Opinion: Diana Bray: We must end fracking in Colorado Boulder Daily Camera 7/12/19
By DAILY CAMERA GUEST OPINION | | Boulder Daily Camera
July 12, 2019 at 5:10 pm
By Diana Bray
In the second presidential debate, former Colorado governor John Hickenlooper boasted three times about his role regulating methane emissions in our state. But his contention that Colorado is a leader in reducing emissions is deceptive.
Since the shale boom hit Colorado in the early 2000s, we have experienced an uptick in methane and volatile organic compound, or VOC, emissions. Drilling operations in Weld County, with more than 23,000 active wells and thousands more permitted, are responsible for much of this increase. The oil and gas industry uses local, state and federal public lands to drill.
Our state Legislature took a big step by enacting Senate Bill 181, a bill that seeks to regulate the gas and oil industry and must prioritize health and safety, but now we need to stay engaged in rulemaking, put pressure on elected officials, file lawsuits against violators, elect people who put health and safety first, turn our focus to the federal level to demand accountability and, yes, end fracking in Colorado. The Colorado Oil and Gas Conservation Commission has continued to issue drilling permits after passage of 181, even though the rulemaking required by the bill is not complete.
I spoke to Colorado native Ken Bonetti, who told me that oil and gas emissions has made Boulder unlivable for his wife, Donna, and that they are planning to move out of state, because pollution has made her respiratory illness debilitating. In Broomfield and Adams County, some residents living near the construction of a new 84-well mega-pad have been reporting migraines, bloody noses and respiratory problems since the onset of drilling last month. In Greeley, Patricia Nelson, a parent living near Bella Romero Academy, says that her child and others are being exposed to airborne toxins while playing on the school playground.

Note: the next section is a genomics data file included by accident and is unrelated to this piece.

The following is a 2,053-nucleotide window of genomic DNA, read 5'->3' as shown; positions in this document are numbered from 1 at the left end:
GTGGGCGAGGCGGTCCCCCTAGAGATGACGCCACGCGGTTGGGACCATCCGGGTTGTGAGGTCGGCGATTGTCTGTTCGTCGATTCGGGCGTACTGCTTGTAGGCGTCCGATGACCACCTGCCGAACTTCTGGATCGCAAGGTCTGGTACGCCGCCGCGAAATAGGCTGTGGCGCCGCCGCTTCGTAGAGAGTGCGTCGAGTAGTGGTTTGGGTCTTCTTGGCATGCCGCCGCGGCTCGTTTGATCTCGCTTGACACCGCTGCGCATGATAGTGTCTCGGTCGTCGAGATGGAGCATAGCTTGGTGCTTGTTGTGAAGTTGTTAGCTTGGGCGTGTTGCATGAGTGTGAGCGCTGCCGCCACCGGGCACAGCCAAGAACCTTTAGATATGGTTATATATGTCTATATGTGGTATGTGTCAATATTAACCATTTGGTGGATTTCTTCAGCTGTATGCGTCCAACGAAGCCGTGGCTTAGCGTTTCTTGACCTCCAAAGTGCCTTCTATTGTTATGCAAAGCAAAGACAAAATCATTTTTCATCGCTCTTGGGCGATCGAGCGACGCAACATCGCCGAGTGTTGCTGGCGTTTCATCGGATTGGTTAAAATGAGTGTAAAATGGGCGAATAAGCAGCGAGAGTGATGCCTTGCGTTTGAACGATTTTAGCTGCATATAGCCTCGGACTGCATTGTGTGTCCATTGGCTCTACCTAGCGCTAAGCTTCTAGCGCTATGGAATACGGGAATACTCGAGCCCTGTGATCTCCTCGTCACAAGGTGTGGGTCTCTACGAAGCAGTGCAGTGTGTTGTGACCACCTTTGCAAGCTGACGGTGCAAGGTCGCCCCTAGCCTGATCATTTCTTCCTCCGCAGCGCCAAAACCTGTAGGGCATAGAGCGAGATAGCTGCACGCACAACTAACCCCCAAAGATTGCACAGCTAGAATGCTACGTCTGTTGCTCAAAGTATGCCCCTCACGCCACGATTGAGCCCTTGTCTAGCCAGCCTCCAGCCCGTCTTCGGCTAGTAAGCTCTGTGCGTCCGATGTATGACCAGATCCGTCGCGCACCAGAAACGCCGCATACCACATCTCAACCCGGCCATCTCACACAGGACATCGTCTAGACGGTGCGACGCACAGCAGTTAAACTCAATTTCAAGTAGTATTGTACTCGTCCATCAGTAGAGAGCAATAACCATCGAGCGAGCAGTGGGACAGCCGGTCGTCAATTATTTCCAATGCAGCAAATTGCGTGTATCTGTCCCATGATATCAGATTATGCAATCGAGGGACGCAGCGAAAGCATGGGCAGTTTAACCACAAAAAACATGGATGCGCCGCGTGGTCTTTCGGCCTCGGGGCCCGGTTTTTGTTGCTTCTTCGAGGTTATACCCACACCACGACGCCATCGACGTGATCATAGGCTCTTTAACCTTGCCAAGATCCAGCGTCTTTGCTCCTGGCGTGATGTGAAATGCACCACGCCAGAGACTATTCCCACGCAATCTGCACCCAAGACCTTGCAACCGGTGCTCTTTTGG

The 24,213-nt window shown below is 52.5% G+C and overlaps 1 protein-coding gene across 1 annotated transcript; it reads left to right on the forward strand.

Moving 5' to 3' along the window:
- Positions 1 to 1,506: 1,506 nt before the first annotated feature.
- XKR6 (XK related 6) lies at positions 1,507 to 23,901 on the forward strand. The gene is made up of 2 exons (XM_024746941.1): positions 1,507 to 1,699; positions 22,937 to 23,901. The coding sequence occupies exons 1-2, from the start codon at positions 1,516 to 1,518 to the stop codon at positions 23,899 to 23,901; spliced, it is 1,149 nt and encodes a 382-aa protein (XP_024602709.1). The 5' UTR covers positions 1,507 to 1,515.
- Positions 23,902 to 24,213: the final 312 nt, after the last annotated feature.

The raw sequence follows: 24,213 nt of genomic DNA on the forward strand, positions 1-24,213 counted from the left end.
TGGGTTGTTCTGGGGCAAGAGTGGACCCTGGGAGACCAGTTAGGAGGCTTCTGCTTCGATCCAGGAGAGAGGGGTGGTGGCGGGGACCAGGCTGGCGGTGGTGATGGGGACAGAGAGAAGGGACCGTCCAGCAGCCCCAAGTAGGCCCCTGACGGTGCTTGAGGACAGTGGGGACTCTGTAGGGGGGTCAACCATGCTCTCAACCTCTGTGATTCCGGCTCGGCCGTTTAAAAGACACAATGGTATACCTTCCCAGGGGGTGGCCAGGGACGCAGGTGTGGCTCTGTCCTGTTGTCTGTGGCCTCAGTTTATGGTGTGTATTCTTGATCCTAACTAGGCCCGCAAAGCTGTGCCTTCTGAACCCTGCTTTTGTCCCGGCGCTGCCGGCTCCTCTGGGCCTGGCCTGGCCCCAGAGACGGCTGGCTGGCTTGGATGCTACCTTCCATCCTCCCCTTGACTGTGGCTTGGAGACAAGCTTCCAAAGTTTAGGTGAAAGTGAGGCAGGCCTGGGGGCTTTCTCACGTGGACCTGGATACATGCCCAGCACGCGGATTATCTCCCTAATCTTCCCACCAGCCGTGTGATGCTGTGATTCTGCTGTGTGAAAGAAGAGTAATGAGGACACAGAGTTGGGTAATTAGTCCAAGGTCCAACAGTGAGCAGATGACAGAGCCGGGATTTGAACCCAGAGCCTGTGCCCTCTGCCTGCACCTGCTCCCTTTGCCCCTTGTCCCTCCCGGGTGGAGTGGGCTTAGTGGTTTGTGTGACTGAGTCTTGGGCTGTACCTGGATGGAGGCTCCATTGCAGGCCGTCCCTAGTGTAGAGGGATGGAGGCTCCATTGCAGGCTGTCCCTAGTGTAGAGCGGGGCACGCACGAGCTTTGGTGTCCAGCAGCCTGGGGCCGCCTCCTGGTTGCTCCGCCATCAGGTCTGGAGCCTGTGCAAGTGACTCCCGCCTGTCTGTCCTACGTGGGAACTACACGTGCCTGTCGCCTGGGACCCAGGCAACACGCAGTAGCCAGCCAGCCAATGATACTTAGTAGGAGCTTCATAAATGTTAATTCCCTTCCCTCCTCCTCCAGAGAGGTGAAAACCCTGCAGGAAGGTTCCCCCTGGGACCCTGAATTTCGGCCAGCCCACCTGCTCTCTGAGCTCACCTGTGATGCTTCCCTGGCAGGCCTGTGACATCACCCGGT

Pollution from oil and gas extraction has a different chemical signature than that of vehicles, and oil and gas emissions are responsible for at least half of the ozone pollution affecting northern Front Range communities. Measurements taken by Colorado Department of Public Health and Environment and University of Colorado Boulder scientists indicate that ozone levels found at Boulder Reservoir are among the most severe in the state. In a recent presentation to the state’s Regional Air Quality Council, CU scientist Detlev Helmig showed how ozone is highest in the Front Range when the wind is coming from Weld County. These emissions will rise even further if permits for 140 wells are approved and drilling ramps up in Boulder County.
The EPA has found several Front Range counties to be in “non-attainment” for failing to meet ozone standards for the last 10 years. Ozone-related health effects are escalating both locally and globally, with health organizations predicting that hundreds of people in Colorado alone will die prematurely from exposure to particulates and ozone pollution attributed to oil and gas emissions.
And yet, the oil and gas industry has utilized a state loophole that does not require the industry to obtain certain air pollution permits before drilling. The CU Boulder study determined that the VOCs released into the atmosphere by oil and gas facilities in Weld County are equivalent to the exhaust of millions of cars.
While state and local governments are granted significant authority over oil and gas activity, neither Democrats nor Republicans have demonstrated the political will to take urgent action to address the climate crisis. The federal government should enforce Environmental Protection Agency regulations. It should also stop drilling on public lands. The federal government could provide funding to incentivize clean energy production and facilitate a just transition off fossil fuels that would create millions of new jobs, as proposed by the Green New Deal.
Bill McKibben, the American environmentalist and writer, states that the human race failed to take moderate steps when we could. That window of opportunity is now nearly closed. The Intergovernmental Panel on Climate Change has concluded that we have 12 years to take serious, defining action to avoid catastrophic climate collapse.
We must all mobilize now as if our lives depend on it, because they do. The opportunity for Colorado residents to become leaders in demanding cleaner air for Colorado and a transition to a clean energy economy stands before us. That is the opportunity that empowers me every day. That is what I think about when I look out the window each morning, wondering if today will be one of those breathtaking Colorado blue-sky days.
Diana Bray is a psychologist, mother and climate advocate. She is running for U.S. Senate in Colorado.